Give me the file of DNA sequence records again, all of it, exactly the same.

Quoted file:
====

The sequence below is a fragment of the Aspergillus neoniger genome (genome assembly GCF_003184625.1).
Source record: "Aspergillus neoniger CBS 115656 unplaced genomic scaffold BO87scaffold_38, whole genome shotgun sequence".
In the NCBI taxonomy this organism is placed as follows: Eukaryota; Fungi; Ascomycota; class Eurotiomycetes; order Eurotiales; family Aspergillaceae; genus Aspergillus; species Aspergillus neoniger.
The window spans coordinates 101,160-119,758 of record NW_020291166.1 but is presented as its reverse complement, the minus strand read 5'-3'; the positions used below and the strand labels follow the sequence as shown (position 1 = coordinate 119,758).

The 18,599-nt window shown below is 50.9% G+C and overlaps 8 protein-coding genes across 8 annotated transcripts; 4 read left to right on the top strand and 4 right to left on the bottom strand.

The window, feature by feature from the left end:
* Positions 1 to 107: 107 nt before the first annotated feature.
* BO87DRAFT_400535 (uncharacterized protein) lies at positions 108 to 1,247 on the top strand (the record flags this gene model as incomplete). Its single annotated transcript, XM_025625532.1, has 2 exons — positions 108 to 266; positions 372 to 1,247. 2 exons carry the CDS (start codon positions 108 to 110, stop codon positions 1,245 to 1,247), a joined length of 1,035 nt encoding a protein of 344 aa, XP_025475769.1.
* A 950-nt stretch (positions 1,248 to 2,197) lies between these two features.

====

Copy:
The sequence below is a fragment of the Aspergillus neoniger genome (genome assembly GCF_003184625.1).
Source record: "Aspergillus neoniger CBS 115656 unplaced genomic scaffold BO87scaffold_38, whole genome shotgun sequence".
In the NCBI taxonomy this organism is placed as follows: Eukaryota; Fungi; Ascomycota; class Eurotiomycetes; order Eurotiales; family Aspergillaceae; genus Aspergillus; species Aspergillus neoniger.
The window spans coordinates 101,160-119,758 of record NW_020291166.1 but is presented as its reverse complement, the minus strand read 5'-3'; the positions used below and the strand labels follow the sequence as shown (position 1 = coordinate 119,758).

The 18,599-nt window shown below is 50.9% G+C and overlaps 8 protein-coding genes across 8 annotated transcripts; 4 read left to right on the top strand and 4 right to left on the bottom strand.

The window, feature by feature from the left end:
* Positions 1 to 107: 107 nt before the first annotated feature.
* BO87DRAFT_400535 (uncharacterized protein) lies at positions 108 to 1,247 on the top strand (the record flags this gene model as incomplete). Its single annotated transcript, XM_025625532.1, has 2 exons — positions 108 to 266; positions 372 to 1,247. 2 exons carry the CDS (start codon positions 108 to 110, stop codon positions 1,245 to 1,247), a joined length of 1,035 nt encoding a protein of 344 aa, XP_025475769.1.
* A 950-nt stretch (positions 1,248 to 2,197) lies between these two features.